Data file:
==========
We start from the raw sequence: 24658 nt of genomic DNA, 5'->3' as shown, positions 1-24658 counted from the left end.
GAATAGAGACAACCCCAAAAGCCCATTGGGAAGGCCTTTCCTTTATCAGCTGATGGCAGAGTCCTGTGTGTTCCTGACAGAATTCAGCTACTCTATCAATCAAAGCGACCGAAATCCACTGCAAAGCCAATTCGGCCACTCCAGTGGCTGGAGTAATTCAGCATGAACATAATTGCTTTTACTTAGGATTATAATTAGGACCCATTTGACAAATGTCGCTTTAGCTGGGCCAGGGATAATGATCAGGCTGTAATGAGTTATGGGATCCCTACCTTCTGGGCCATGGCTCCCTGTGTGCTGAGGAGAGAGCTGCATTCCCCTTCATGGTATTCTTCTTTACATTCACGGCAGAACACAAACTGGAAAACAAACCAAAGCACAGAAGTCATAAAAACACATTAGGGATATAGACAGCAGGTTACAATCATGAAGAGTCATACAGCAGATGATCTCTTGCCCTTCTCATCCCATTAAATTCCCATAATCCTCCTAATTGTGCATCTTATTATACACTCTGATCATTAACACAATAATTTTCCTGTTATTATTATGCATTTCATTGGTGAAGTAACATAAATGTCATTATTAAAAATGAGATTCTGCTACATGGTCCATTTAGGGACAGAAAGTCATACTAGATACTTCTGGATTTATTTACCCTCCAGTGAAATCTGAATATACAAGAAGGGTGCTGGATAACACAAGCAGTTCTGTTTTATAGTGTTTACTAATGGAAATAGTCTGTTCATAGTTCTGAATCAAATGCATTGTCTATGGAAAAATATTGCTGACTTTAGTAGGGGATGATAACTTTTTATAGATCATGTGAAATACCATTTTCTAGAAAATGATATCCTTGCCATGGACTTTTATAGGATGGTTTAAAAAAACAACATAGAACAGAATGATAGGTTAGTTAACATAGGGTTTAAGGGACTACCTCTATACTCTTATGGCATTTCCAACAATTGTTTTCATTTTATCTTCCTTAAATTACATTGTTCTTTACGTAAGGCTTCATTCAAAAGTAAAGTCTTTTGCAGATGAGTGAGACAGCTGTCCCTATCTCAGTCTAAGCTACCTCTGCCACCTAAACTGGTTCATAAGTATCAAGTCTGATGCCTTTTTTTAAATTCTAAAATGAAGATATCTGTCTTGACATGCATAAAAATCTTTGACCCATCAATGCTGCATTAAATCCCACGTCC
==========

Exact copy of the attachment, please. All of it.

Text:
We start from the raw sequence: 24658 nt of genomic DNA, 5'->3' as shown, positions 1-24658 counted from the left end.
GAATAGAGACAACCCCAAAAGCCCATTGGGAAGGCCTTTCCTTTATCAGCTGATGGCAGAGTCCTGTGTGTTCCTGACAGAATTCAGCTACTCTATCAATCAAAGCGACCGAAATCCACTGCAAAGCCAATTCGGCCACTCCAGTGGCTGGAGTAATTCAGCATGAACATAATTGCTTTTACTTAGGATTATAATTAGGACCCATTTGACAAATGTCGCTTTAGCTGGGCCAGGGATAATGATCAGGCTGTAATGAGTTATGGGATCCCTACCTTCTGGGCCATGGCTCCCTGTGTGCTGAGGAGAGAGCTGCATTCCCCTTCATGGTATTCTTCTTTACATTCACGGCAGAACACAAACTGGAAAACAAACCAAAGCACAGAAGTCATAAAAACACATTAGGGATATAGACAGCAGGTTACAATCATGAAGAGTCATACAGCAGATGATCTCTTGCCCTTCTCATCCCATTAAATTCCCATAATCCTCCTAATTGTGCATCTTATTATACACTCTGATCATTAACACAATAATTTTCCTGTTATTATTATGCATTTCATTGGTGAAGTAACATAAATGTCATTATTAAAAATGAGATTCTGCTACATGGTCCATTTAGGGACAGAAAGTCATACTAGATACTTCTGGATTTATTTACCCTCCAGTGAAATCTGAATATACAAGAAGGGTGCTGGATAACACAAGCAGTTCTGTTTTATAGTGTTTACTAATGGAAATAGTCTGTTCATAGTTCTGAATCAAATGCATTGTCTATGGAAAAATATTGCTGACTTTAGTAGGGGATGATAACTTTTTATAGATCATGTGAAATACCATTTTCTAGAAAATGATATCCTTGCCATGGACTTTTATAGGATGGTTTAAAAAAACAACATAGAACAGAATGATAGGTTAGTTAACATAGGGTTTAAGGGACTACCTCTATACTCTTATGGCATTTCCAACAATTGTTTTCATTTTATCTTCCTTAAATTACATTGTTCTTTACGTAAGGCTTCATTCAAAAGTAAAGTCTTTTGCAGATGAGTGAGACAGCTGTCCCTATCTCAGTCTAAGCTACCTCTGCCACCTAAACTGGTTCATAAGTATCAAGTCTGATGCCTTTTTTTAAATTCTAAAATGAAGATATCTGTCTTGACATGCATAAAAATCTTTGACCCATCAATGCTGCATTAAATCCCACGTCC